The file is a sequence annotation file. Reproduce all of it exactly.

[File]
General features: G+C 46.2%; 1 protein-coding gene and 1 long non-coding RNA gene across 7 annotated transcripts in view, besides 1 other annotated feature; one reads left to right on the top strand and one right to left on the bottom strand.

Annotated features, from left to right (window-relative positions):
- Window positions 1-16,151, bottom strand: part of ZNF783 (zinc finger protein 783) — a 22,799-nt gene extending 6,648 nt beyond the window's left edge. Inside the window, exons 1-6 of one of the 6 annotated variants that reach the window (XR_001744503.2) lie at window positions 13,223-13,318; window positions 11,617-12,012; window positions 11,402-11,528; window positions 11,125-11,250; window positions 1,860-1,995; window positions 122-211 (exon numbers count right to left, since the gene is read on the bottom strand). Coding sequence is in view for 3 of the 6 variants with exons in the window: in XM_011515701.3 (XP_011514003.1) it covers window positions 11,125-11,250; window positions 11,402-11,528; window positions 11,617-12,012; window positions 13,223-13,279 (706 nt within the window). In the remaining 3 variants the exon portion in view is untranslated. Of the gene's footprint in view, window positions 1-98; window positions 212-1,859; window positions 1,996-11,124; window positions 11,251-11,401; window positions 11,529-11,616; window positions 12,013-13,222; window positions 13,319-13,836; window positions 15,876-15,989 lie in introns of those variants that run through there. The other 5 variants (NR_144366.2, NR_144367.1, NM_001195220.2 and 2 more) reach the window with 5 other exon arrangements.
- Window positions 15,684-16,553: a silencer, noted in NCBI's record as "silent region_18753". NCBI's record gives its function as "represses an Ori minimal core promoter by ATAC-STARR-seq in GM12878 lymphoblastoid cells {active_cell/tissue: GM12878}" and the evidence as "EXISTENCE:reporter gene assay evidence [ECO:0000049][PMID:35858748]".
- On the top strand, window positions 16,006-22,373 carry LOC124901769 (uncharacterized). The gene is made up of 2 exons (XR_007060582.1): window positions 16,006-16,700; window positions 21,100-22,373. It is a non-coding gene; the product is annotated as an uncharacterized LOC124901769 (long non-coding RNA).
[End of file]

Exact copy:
General features: G+C 46.2%; 1 protein-coding gene and 1 long non-coding RNA gene across 7 annotated transcripts in view, besides 1 other annotated feature; one reads left to right on the top strand and one right to left on the bottom strand.

Annotated features, from left to right (window-relative positions):
- Window positions 1-16,151, bottom strand: part of ZNF783 (zinc finger protein 783) — a 22,799-nt gene extending 6,648 nt beyond the window's left edge. Inside the window, exons 1-6 of one of the 6 annotated variants that reach the window (XR_001744503.2) lie at window positions 13,223-13,318; window positions 11,617-12,012; window positions 11,402-11,528; window positions 11,125-11,250; window positions 1,860-1,995; window positions 122-211 (exon numbers count right to left, since the gene is read on the bottom strand). Coding sequence is in view for 3 of the 6 variants with exons in the window: in XM_011515701.3 (XP_011514003.1) it covers window positions 11,125-11,250; window positions 11,402-11,528; window positions 11,617-12,012; window positions 13,223-13,279 (706 nt within the window). In the remaining 3 variants the exon portion in view is untranslated. Of the gene's footprint in view, window positions 1-98; window positions 212-1,859; window positions 1,996-11,124; window positions 11,251-11,401; window positions 11,529-11,616; window positions 12,013-13,222; window positions 13,319-13,836; window positions 15,876-15,989 lie in introns of those variants that run through there. The other 5 variants (NR_144366.2, NR_144367.1, NM_001195220.2 and 2 more) reach the window with 5 other exon arrangements.
- Window positions 15,684-16,553: a silencer, noted in NCBI's record as "silent region_18753". NCBI's record gives its function as "represses an Ori minimal core promoter by ATAC-STARR-seq in GM12878 lymphoblastoid cells {active_cell/tissue: GM12878}" and the evidence as "EXISTENCE:reporter gene assay evidence [ECO:0000049][PMID:35858748]".
- On the top strand, window positions 16,006-22,373 carry LOC124901769 (uncharacterized). The gene is made up of 2 exons (XR_007060582.1): window positions 16,006-16,700; window positions 21,100-22,373. It is a non-coding gene; the product is annotated as an uncharacterized LOC124901769 (long non-coding RNA).